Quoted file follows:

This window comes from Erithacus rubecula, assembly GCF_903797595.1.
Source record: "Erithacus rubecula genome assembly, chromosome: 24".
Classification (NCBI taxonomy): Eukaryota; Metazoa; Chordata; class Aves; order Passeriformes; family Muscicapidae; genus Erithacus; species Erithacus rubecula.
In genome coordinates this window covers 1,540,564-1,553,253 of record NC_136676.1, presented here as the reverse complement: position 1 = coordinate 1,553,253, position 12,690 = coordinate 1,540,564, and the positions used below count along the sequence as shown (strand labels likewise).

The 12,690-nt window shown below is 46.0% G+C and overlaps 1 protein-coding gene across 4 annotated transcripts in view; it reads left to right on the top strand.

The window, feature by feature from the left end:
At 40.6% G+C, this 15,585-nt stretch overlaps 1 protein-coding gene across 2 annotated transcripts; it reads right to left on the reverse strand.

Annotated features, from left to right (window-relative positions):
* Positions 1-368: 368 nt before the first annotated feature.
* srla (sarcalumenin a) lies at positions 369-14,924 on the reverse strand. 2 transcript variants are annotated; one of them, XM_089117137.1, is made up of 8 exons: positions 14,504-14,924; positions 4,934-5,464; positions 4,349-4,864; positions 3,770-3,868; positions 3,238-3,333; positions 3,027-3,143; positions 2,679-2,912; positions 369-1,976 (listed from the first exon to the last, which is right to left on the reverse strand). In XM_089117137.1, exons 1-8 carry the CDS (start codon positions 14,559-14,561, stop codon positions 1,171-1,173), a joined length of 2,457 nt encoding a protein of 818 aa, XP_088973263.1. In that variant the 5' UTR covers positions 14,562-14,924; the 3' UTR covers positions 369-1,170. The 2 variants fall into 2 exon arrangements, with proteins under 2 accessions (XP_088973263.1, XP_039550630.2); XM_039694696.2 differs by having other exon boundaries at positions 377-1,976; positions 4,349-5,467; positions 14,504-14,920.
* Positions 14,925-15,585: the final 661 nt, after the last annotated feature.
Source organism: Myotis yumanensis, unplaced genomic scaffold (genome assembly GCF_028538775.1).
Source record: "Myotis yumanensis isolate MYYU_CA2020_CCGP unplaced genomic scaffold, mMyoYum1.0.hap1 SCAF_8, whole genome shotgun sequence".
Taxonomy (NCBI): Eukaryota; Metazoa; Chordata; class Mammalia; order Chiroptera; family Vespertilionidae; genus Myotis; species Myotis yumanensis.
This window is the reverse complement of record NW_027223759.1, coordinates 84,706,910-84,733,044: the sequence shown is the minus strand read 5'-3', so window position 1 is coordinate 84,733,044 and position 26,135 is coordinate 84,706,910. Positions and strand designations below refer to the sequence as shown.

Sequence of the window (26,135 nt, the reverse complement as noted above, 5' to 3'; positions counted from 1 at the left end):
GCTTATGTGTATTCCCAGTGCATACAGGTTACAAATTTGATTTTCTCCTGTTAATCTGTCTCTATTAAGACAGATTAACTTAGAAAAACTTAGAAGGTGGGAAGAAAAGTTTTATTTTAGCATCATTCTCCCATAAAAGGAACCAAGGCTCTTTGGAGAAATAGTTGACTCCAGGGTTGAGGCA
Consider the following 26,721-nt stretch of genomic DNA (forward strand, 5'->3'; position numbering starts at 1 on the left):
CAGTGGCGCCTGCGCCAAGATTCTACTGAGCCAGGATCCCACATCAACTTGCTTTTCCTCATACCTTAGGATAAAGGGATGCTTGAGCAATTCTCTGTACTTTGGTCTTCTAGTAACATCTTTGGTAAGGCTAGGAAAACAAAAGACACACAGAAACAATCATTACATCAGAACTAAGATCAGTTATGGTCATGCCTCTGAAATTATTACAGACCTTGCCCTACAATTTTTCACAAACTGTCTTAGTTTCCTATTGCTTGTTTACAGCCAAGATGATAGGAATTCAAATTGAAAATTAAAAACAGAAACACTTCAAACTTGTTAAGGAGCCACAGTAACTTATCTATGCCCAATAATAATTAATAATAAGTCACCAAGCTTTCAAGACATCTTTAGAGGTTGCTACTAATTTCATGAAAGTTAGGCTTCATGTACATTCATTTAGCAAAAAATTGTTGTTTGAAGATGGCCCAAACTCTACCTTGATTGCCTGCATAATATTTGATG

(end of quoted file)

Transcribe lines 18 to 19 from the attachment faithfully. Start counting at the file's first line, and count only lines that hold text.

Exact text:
Consider the following 26,721-nt stretch of genomic DNA (forward strand, 5'->3'; position numbering starts at 1 on the left):
CAGTGGCGCCTGCGCCAAGATTCTACTGAGCCAGGATCCCACATCAACTTGCTTTTCCTCATACCTTAGGATAAAGGGATGCTTGAGCAATTCTCTGTACTTTGGTCTTCTAGTAACATCTTTGGTAAGGCTAGGAAAACAAAAGACACACAGAAACAATCATTACATCAGAACTAAGATCAGTTATGGTCATGCCTCTGAAATTATTACAGACCTTGCCCTACAATTTTTCACAAACTGTCTTAGTTTCCTATTGCTTGTTTACAGCCAAGATGATAGGAATTCAAATTGAAAATTAAAAACAGAAACACTTCAAACTTGTTAAGGAGCCACAGTAACTTATCTATGCCCAATAATAATTAATAATAAGTCACCAAGCTTTCAAGACATCTTTAGAGGTTGCTACTAATTTCATGAAAGTTAGGCTTCATGTACATTCATTTAGCAAAAAATTGTTGTTTGAAGATGGCCCAAACTCTACCTTGATTGCCTGCATAATATTTGATG